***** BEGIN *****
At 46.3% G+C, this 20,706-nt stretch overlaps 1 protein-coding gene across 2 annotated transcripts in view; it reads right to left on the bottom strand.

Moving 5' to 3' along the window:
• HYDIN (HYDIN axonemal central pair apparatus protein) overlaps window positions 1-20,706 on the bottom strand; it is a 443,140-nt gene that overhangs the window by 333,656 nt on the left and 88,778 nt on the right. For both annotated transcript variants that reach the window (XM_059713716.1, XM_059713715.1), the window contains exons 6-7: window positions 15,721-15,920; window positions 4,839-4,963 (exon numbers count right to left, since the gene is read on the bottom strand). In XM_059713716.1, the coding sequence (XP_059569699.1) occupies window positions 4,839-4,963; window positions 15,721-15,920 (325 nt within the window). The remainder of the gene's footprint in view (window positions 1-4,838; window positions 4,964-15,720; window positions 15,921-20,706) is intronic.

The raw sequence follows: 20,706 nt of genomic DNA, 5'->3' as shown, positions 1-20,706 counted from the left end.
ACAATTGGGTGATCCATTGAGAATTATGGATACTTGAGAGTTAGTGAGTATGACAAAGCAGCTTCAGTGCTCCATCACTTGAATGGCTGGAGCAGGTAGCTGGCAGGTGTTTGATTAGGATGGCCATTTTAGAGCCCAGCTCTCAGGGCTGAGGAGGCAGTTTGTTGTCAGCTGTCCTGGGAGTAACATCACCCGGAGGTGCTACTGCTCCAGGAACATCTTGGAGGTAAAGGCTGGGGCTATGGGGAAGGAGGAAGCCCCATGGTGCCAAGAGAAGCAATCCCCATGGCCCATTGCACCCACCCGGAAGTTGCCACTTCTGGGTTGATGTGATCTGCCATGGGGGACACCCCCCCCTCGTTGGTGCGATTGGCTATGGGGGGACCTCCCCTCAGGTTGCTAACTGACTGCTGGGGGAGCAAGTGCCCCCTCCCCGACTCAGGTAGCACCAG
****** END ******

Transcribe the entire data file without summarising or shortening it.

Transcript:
At 46.3% G+C, this 20,706-nt stretch overlaps 1 protein-coding gene across 2 annotated transcripts in view; it reads right to left on the bottom strand.

Moving 5' to 3' along the window:
• HYDIN (HYDIN axonemal central pair apparatus protein) overlaps window positions 1-20,706 on the bottom strand; it is a 443,140-nt gene that overhangs the window by 333,656 nt on the left and 88,778 nt on the right. For both annotated transcript variants that reach the window (XM_059713716.1, XM_059713715.1), the window contains exons 6-7: window positions 15,721-15,920; window positions 4,839-4,963 (exon numbers count right to left, since the gene is read on the bottom strand). In XM_059713716.1, the coding sequence (XP_059569699.1) occupies window positions 4,839-4,963; window positions 15,721-15,920 (325 nt within the window). The remainder of the gene's footprint in view (window positions 1-4,838; window positions 4,964-15,720; window positions 15,921-20,706) is intronic.

The raw sequence follows: 20,706 nt of genomic DNA, 5'->3' as shown, positions 1-20,706 counted from the left end.
ACAATTGGGTGATCCATTGAGAATTATGGATACTTGAGAGTTAGTGAGTATGACAAAGCAGCTTCAGTGCTCCATCACTTGAATGGCTGGAGCAGGTAGCTGGCAGGTGTTTGATTAGGATGGCCATTTTAGAGCCCAGCTCTCAGGGCTGAGGAGGCAGTTTGTTGTCAGCTGTCCTGGGAGTAACATCACCCGGAGGTGCTACTGCTCCAGGAACATCTTGGAGGTAAAGGCTGGGGCTATGGGGAAGGAGGAAGCCCCATGGTGCCAAGAGAAGCAATCCCCATGGCCCATTGCACCCACCCGGAAGTTGCCACTTCTGGGTTGATGTGATCTGCCATGGGGGACACCCCCCCCTCGTTGGTGCGATTGGCTATGGGGGGACCTCCCCTCAGGTTGCTAACTGACTGCTGGGGGAGCAAGTGCCCCCTCCCCGACTCAGGTAGCACCAG